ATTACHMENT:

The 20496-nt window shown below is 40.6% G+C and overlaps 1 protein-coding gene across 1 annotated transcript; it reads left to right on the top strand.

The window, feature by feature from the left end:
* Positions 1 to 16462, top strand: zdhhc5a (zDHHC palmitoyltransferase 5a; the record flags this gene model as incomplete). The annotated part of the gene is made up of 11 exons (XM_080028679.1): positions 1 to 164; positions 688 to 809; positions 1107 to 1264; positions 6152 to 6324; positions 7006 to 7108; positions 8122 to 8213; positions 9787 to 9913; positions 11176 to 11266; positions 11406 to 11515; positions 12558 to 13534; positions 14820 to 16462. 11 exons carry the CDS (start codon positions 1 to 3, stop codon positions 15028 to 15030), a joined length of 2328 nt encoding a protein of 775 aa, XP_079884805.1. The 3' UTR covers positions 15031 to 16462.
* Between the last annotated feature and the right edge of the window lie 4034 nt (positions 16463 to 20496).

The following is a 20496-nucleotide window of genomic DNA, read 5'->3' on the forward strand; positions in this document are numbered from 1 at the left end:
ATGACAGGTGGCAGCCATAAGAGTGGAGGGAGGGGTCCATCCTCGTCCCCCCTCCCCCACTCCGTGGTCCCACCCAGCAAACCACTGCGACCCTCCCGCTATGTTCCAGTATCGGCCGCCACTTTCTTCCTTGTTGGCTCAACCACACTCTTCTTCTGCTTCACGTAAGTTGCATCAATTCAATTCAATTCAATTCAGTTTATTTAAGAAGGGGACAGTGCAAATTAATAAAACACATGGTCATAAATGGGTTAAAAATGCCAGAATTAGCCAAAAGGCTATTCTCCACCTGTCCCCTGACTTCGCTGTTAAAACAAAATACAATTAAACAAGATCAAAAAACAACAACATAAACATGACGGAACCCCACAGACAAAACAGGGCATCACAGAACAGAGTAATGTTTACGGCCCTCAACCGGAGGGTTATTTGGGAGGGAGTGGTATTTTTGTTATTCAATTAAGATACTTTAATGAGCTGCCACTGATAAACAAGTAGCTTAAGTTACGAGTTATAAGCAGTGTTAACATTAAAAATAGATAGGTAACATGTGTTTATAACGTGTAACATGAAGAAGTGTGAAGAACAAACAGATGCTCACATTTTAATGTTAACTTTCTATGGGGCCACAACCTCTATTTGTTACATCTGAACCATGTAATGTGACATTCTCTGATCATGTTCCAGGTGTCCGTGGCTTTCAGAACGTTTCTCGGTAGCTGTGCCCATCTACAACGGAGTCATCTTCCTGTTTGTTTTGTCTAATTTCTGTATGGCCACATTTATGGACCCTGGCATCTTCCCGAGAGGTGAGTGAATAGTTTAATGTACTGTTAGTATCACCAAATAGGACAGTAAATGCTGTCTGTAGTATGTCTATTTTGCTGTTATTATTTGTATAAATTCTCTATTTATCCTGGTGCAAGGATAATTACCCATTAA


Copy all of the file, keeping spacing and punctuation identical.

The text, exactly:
The 20496-nt window shown below is 40.6% G+C and overlaps 1 protein-coding gene across 1 annotated transcript; it reads left to right on the top strand.

The window, feature by feature from the left end:
* Positions 1 to 16462, top strand: zdhhc5a (zDHHC palmitoyltransferase 5a; the record flags this gene model as incomplete). The annotated part of the gene is made up of 11 exons (XM_080028679.1): positions 1 to 164; positions 688 to 809; positions 1107 to 1264; positions 6152 to 6324; positions 7006 to 7108; positions 8122 to 8213; positions 9787 to 9913; positions 11176 to 11266; positions 11406 to 11515; positions 12558 to 13534; positions 14820 to 16462. 11 exons carry the CDS (start codon positions 1 to 3, stop codon positions 15028 to 15030), a joined length of 2328 nt encoding a protein of 775 aa, XP_079884805.1. The 3' UTR covers positions 15031 to 16462.
* Between the last annotated feature and the right edge of the window lie 4034 nt (positions 16463 to 20496).

The following is a 20496-nucleotide window of genomic DNA, read 5'->3' on the forward strand; positions in this document are numbered from 1 at the left end:
ATGACAGGTGGCAGCCATAAGAGTGGAGGGAGGGGTCCATCCTCGTCCCCCCTCCCCCACTCCGTGGTCCCACCCAGCAAACCACTGCGACCCTCCCGCTATGTTCCAGTATCGGCCGCCACTTTCTTCCTTGTTGGCTCAACCACACTCTTCTTCTGCTTCACGTAAGTTGCATCAATTCAATTCAATTCAATTCAGTTTATTTAAGAAGGGGACAGTGCAAATTAATAAAACACATGGTCATAAATGGGTTAAAAATGCCAGAATTAGCCAAAAGGCTATTCTCCACCTGTCCCCTGACTTCGCTGTTAAAACAAAATACAATTAAACAAGATCAAAAAACAACAACATAAACATGACGGAACCCCACAGACAAAACAGGGCATCACAGAACAGAGTAATGTTTACGGCCCTCAACCGGAGGGTTATTTGGGAGGGAGTGGTATTTTTGTTATTCAATTAAGATACTTTAATGAGCTGCCACTGATAAACAAGTAGCTTAAGTTACGAGTTATAAGCAGTGTTAACATTAAAAATAGATAGGTAACATGTGTTTATAACGTGTAACATGAAGAAGTGTGAAGAACAAACAGATGCTCACATTTTAATGTTAACTTTCTATGGGGCCACAACCTCTATTTGTTACATCTGAACCATGTAATGTGACATTCTCTGATCATGTTCCAGGTGTCCGTGGCTTTCAGAACGTTTCTCGGTAGCTGTGCCCATCTACAACGGAGTCATCTTCCTGTTTGTTTTGTCTAATTTCTGTATGGCCACATTTATGGACCCTGGCATCTTCCCGAGAGGTGAGTGAATAGTTTAATGTACTGTTAGTATCACCAAATAGGACAGTAAATGCTGTCTGTAGTATGTCTATTTTGCTGTTATTATTTGTATAAATTCTCTATTTATCCTGGTGCAAGGATAATTACCCATTAA